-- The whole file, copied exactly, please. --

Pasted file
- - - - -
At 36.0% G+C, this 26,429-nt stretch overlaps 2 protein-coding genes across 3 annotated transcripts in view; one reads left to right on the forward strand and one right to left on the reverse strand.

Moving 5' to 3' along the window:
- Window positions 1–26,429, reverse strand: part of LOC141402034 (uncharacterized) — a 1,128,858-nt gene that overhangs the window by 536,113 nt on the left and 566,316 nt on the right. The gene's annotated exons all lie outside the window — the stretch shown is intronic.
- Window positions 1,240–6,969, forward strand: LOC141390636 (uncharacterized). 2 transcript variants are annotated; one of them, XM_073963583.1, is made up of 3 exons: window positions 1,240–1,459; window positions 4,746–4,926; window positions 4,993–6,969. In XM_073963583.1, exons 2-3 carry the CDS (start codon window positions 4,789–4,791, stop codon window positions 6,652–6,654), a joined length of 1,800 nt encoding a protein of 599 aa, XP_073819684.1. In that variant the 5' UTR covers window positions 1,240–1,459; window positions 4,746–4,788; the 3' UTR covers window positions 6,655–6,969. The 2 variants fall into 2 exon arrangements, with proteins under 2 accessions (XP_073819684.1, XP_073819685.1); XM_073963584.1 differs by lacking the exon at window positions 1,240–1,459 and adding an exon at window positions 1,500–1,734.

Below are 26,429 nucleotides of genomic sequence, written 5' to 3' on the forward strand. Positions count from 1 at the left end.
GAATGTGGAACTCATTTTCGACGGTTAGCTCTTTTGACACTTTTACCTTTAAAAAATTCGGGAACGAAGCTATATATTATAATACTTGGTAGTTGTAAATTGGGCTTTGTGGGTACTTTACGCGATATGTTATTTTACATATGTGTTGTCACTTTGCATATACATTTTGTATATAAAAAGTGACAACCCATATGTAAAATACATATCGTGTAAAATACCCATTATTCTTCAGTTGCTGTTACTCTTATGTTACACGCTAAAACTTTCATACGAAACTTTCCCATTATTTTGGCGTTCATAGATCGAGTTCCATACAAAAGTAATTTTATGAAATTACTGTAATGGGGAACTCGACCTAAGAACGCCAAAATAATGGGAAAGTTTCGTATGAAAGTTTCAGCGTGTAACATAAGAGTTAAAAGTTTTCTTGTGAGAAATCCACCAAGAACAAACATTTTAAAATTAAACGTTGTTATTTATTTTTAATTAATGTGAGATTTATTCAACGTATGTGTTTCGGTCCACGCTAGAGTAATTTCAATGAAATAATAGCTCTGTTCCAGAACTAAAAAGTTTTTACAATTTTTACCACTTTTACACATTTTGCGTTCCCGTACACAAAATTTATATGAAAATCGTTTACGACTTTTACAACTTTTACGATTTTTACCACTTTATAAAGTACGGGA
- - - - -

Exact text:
At 36.0% G+C, this 26,429-nt stretch overlaps 2 protein-coding genes across 3 annotated transcripts in view; one reads left to right on the forward strand and one right to left on the reverse strand.

Moving 5' to 3' along the window:
- Window positions 1–26,429, reverse strand: part of LOC141402034 (uncharacterized) — a 1,128,858-nt gene that overhangs the window by 536,113 nt on the left and 566,316 nt on the right. The gene's annotated exons all lie outside the window — the stretch shown is intronic.
- Window positions 1,240–6,969, forward strand: LOC141390636 (uncharacterized). 2 transcript variants are annotated; one of them, XM_073963583.1, is made up of 3 exons: window positions 1,240–1,459; window positions 4,746–4,926; window positions 4,993–6,969. In XM_073963583.1, exons 2-3 carry the CDS (start codon window positions 4,789–4,791, stop codon window positions 6,652–6,654), a joined length of 1,800 nt encoding a protein of 599 aa, XP_073819684.1. In that variant the 5' UTR covers window positions 1,240–1,459; window positions 4,746–4,788; the 3' UTR covers window positions 6,655–6,969. The 2 variants fall into 2 exon arrangements, with proteins under 2 accessions (XP_073819684.1, XP_073819685.1); XM_073963584.1 differs by lacking the exon at window positions 1,240–1,459 and adding an exon at window positions 1,500–1,734.

Below are 26,429 nucleotides of genomic sequence, written 5' to 3' on the forward strand. Positions count from 1 at the left end.
GAATGTGGAACTCATTTTCGACGGTTAGCTCTTTTGACACTTTTACCTTTAAAAAATTCGGGAACGAAGCTATATATTATAATACTTGGTAGTTGTAAATTGGGCTTTGTGGGTACTTTACGCGATATGTTATTTTACATATGTGTTGTCACTTTGCATATACATTTTGTATATAAAAAGTGACAACCCATATGTAAAATACATATCGTGTAAAATACCCATTATTCTTCAGTTGCTGTTACTCTTATGTTACACGCTAAAACTTTCATACGAAACTTTCCCATTATTTTGGCGTTCATAGATCGAGTTCCATACAAAAGTAATTTTATGAAATTACTGTAATGGGGAACTCGACCTAAGAACGCCAAAATAATGGGAAAGTTTCGTATGAAAGTTTCAGCGTGTAACATAAGAGTTAAAAGTTTTCTTGTGAGAAATCCACCAAGAACAAACATTTTAAAATTAAACGTTGTTATTTATTTTTAATTAATGTGAGATTTATTCAACGTATGTGTTTCGGTCCACGCTAGAGTAATTTCAATGAAATAATAGCTCTGTTCCAGAACTAAAAAGTTTTTACAATTTTTACCACTTTTACACATTTTGCGTTCCCGTACACAAAATTTATATGAAAATCGTTTACGACTTTTACAACTTTTACGATTTTTACCACTTTATAAAGTACGGGA